Web 3.0 on the horizon

Man, 2021 escalated quickly! With the increased concerns and distrust of public platforms owned by big companies, “something’s gotta give”. That “something” will probably be hallmark Web 3.0 features which have been in the works for a while, as well as some Web 2.0 applications that lost popularity because people didn’t want to (or in some cases could not afford to) pay money, at least until now. But what is “Web 3.0”? Since it is difficult to define the entirety of Web 3.0 before it becomes mainstream, here are some elements I’m expecting to come from it.

The first thing to expect is an explosion of self-hosted solutions for the Open Web, such as WordPress, Mastodon, and many others. While that explosion may cool off as quickly as that explosion became hot, it is the first knee-jerk reaction to expect from the distrustful, the censored, as well as for those who wish for a quieter, more thoughtful experience. The hosting has become cheaper as of late – one can self-host a fairly secure WordPress site for as little as $5 a month if they are technically minded, or have someone take care of the technical side for them for as little as $12-15 a month if they are not so technically minded.

The next “big thing” I expect to happen is for Ethereum (or at least its underlying concept of decentralized applications) to start becoming more mainstream, as the underlying technology is resistant to even government-level censorship, though currently at the cost of comparatively slow page-loading times.

At its core, decentralization will be the name of the game for Web 3.0

At its core, decentralization will be the name of the game for Web 3.0, and will give companies like Facebook a run for their money. This is why Twitter is already researching how it could potentially morph into a decentralized system in the years ahead.

This will enable both good and bad.

Let’s start with the bad – to be certain, bad people ranging from human traffickers to fake news vendors and everybody in between will harness this to their advantage. This won’t render catching the criminals impossible, it’ll just mean they can’t be easily censored and catching them via the Internet will require a change in strategy.

However, this also opens up the potential for many good things! Soon we may be able to transmit money digitally without the need (or the trust) of a third party vendor, and with increased security measures. As of right now, you can donate the Ether cryptocurrency directly to my decentralized domain name, codextypes.eth, without the need for entrusting PayPal or Venmo’s data warehouses to protect your sensitive financial data. For a transaction fee, I can convert this into fiat currencies where it is legal. In the US, for example, it is currently allowed provided I report any capital gains.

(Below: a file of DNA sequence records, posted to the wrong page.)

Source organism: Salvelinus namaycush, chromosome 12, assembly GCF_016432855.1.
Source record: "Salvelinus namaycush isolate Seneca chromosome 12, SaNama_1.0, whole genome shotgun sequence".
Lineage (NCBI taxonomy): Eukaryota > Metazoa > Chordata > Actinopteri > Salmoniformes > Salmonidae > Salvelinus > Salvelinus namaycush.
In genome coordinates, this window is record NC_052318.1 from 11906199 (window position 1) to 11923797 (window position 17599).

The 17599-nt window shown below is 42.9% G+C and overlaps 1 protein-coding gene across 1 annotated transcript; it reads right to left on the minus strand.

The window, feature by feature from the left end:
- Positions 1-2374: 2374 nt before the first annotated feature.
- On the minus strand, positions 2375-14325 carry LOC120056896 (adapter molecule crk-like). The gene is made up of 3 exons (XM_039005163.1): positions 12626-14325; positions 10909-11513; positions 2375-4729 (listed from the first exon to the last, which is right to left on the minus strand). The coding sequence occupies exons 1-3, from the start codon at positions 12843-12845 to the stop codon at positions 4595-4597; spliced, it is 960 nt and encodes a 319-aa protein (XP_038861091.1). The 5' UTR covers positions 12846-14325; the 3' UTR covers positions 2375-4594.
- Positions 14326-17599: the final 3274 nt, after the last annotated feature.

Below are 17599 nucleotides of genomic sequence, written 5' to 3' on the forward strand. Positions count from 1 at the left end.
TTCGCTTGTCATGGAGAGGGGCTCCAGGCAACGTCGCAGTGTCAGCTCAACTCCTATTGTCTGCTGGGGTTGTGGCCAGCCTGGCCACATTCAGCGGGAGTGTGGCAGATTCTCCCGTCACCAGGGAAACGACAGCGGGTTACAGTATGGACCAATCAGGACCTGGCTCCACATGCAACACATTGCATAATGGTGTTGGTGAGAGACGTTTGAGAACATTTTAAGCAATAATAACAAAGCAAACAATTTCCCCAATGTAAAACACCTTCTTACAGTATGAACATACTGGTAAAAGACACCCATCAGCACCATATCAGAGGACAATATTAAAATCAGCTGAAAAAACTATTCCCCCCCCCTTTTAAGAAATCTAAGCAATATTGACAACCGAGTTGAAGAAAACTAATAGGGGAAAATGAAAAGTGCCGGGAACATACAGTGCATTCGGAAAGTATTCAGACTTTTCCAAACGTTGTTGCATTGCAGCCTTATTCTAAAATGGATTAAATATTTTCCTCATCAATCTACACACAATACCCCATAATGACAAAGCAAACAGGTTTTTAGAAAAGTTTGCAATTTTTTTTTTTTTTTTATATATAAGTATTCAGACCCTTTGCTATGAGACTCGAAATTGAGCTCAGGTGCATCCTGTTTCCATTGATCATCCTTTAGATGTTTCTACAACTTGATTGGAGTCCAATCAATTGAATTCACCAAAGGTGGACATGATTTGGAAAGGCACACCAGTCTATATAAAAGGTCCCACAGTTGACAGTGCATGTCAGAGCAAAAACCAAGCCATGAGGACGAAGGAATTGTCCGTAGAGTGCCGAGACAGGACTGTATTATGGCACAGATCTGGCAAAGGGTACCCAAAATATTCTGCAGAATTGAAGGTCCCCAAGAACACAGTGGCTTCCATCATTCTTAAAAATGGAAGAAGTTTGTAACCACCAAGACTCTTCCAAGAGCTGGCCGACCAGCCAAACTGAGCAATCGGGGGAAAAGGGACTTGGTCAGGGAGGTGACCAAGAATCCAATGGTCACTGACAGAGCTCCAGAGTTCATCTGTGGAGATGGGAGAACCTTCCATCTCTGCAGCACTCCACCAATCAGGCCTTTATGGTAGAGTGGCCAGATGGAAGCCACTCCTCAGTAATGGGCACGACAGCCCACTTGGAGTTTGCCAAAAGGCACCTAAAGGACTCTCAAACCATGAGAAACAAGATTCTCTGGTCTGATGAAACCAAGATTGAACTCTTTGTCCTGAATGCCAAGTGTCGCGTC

This will also enable religious freedom in new and exciting ways, such as Christian communities being able to archive and share digital copies of the Scriptures in their local languages, both text and audio, without censorship from persecuting governments.

This also has the potential to enable people who previously couldn’t afford a WordPress subscription or hosting plan to have a place where they can share their thoughts and beliefs with full control over their data.

Every major iteration of the Internet won’t help or solve the human condition, but it will attempt to improve upon the technical pain points that came with the previous iteration of the Internet, and that’s something to be excited about!

4 comments

  1. “Brave new world,” Josh? The competing needs for freedom of expression AND stopping bad guys from criminal activity will always be with us. Removing the restraints of censors who would seek to limit MY speech/perspective is appealing; having no restraints on immoral, obscene, and predatory speech/actions sounds like Dodge City without a marshal. (But who gets to pick the marshal?)

    When everyone does what is right in her/his own eyes, chaos (or worse) abounds. As a believer, I have a “restrainer” whose voice I need to hear: the Holy Spirit. I’m reminded that I will give an account for every word (posted, emailed, shouted, or whispered). “Let your speech be always with grace, seasoned with salt” is good advice (especially when one has to eat one’s words). 🙂

    Thanks for keeping us informed of what’s coming. May God help us to steward well the far-reaching resources entrusted to us, my brother.

    1. Amen, brother! Some good news is that in Web 3.0 there will still be a degree of technical restrainers, including “smart contracts”, which are computer programs that cannot be modified by a rogue party or even by the creator once they are started (excellent for protecting against fraudulent behaviors), and as the end user there’s still the option to filter select content in some sites or else to move to a better website (or start your own).

      And as before, since there’s no substitute for being controlled by the Holy Spirit, being a Spirit-discerning end user and/or engineer doesn’t end with any iteration of the Web!

  2. Decentralization is a remedy to popular platforms whose leaders go off the rails. The challenge is in finding and maintaining connections — tracking this person’s blog, that person’s Discourse server, that other thing over there, etc. It’s hard to track it all without some help.

    To that end: I couldn’t find an RSS feed for your blog. Is there one? I’d like to follow a feed so I’ll know about new posts without having to remember to come here to look for them.

Leave a comment

Your email address will not be published. Required fields are marked *